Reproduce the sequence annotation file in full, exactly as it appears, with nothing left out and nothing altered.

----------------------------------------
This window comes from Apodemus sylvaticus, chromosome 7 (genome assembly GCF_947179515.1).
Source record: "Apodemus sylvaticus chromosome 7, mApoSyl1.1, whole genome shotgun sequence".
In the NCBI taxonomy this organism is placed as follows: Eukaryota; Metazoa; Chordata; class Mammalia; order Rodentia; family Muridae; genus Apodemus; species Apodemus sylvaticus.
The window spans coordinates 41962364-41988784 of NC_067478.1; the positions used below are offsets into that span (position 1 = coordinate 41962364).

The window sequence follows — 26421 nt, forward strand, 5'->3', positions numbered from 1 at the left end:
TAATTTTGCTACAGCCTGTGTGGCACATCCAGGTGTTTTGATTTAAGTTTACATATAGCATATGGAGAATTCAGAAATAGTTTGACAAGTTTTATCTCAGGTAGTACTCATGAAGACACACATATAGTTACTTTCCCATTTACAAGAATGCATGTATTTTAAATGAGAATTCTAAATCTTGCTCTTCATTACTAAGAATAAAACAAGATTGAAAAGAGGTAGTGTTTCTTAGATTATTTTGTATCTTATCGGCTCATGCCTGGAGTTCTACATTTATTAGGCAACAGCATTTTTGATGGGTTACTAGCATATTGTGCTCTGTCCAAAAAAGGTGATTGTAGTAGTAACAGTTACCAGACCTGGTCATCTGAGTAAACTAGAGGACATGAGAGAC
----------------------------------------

This window comes from Apodemus sylvaticus, chromosome 7 (genome assembly GCF_947179515.1).
Source record: "Apodemus sylvaticus chromosome 7, mApoSyl1.1, whole genome shotgun sequence".
In the NCBI taxonomy this organism is placed as follows: Eukaryota; Metazoa; Chordata; class Mammalia; order Rodentia; family Muridae; genus Apodemus; species Apodemus sylvaticus.
The window spans coordinates 41962364-41988784 of NC_067478.1; the positions used below are offsets into that span (position 1 = coordinate 41962364).

The window sequence follows — 26421 nt, forward strand, 5'->3', positions numbered from 1 at the left end:
TAATTTTGCTACAGCCTGTGTGGCACATCCAGGTGTTTTGATTTAAGTTTACATATAGCATATGGAGAATTCAGAAATAGTTTGACAAGTTTTATCTCAGGTAGTACTCATGAAGACACACATATAGTTACTTTCCCATTTACAAGAATGCATGTATTTTAAATGAGAATTCTAAATCTTGCTCTTCATTACTAAGAATAAAACAAGATTGAAAAGAGGTAGTGTTTCTTAGATTATTTTGTATCTTATCGGCTCATGCCTGGAGTTCTACATTTATTAGGCAACAGCATTTTTGATGGGTTACTAGCATATTGTGCTCTGTCCAAAAAAGGTGATTGTAGTAGTAACAGTTACCAGACCTGGTCATCTGAGTAAACTAGAGGACATGAGAGAC